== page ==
SC raps EC for shying away on life ban on elections for convicted politicians
The Election Commission’s reluctance to take a decision on a petition to ban convicted politicians from electoral politics for life has drawn a sharp rebuke from the Supreme Court.Updated: Jul 12, 2017 13:57 IST
In a u-turn the Election Commission said on Wednesday that it cannot take a stand on a demand to bar convicted politicians for life from contesting polls, prompting the Supreme Court to criticise the poll panel for shying away from a crucial issue.
“Is silence an option for you? You must say either yes or no. How can you be silent? If you are constrained please let us know,” a bench headed by Justice Ranjan Gogoi asked the EC counsel whose submission was a departure from the stand the commission took in its affidavit.
In response to a public interest litigation raising the demand, the EC had on April filed an affidavit where it supported the petitioner’s plea. The short affidavit said the commission supported the cause of the petitioner to decriminalise politics.
When the court asked the commission’s lawyer, the latter replied: “The commission is not taking an adversarial stand. We feel the issue (debarring convicted politicians) is in the legislative domain and we have no stand.”
“If you feel constrained by the legislature then let us know,” the bench shot back at the counsel.
The Centre has already made its stand clear on the issue by opposing the petition. In its affidavit in April it had said that the court should not pass orders on the issue as this is a matter best decided by the Parliament.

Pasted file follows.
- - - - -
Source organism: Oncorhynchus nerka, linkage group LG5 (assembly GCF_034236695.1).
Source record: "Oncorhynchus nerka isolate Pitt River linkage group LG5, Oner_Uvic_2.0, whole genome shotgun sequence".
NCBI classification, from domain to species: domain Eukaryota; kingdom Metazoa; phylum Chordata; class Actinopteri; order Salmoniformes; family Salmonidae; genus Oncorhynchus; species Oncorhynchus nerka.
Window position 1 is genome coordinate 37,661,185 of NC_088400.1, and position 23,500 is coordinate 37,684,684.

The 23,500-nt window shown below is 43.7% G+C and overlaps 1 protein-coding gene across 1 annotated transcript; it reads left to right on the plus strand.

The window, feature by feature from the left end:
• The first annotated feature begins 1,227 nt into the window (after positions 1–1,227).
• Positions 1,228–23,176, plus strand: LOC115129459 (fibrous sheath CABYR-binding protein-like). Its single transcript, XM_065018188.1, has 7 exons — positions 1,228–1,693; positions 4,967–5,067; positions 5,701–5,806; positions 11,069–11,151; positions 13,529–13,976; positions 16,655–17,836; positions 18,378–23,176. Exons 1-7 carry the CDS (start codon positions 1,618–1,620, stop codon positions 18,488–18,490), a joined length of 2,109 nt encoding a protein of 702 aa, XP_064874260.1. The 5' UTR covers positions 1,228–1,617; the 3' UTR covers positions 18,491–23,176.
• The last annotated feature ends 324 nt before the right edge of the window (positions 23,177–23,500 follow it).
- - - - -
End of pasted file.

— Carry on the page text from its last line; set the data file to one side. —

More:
The court also took a swipe at the petitioner for invoking Article 14 (right to equality) in the case. The petitioner had contended that while a convicted bureaucrat and judicial officer lose his or their jobs, the same principle should apply to convicted politicians.
“Are you espousing the cause of public servants, complaining of discrimination on the ground of Article 14,” the bench told the petitioner, fixing July 19 to hear the matter again.
Under the Representation of the People Act, a politician convicted and sentenced to a jail term of two years or more shall be disqualified from contesting polls for six years from the date of his release from prison after conclusion of the term.
The poll panel had said in its affidavit it was “alive to the issues that concern the conduct of free and fair elections and functioning of healthy democracy and as such asserting for bringing in electoral reforms which further the cause of free and fair elections.”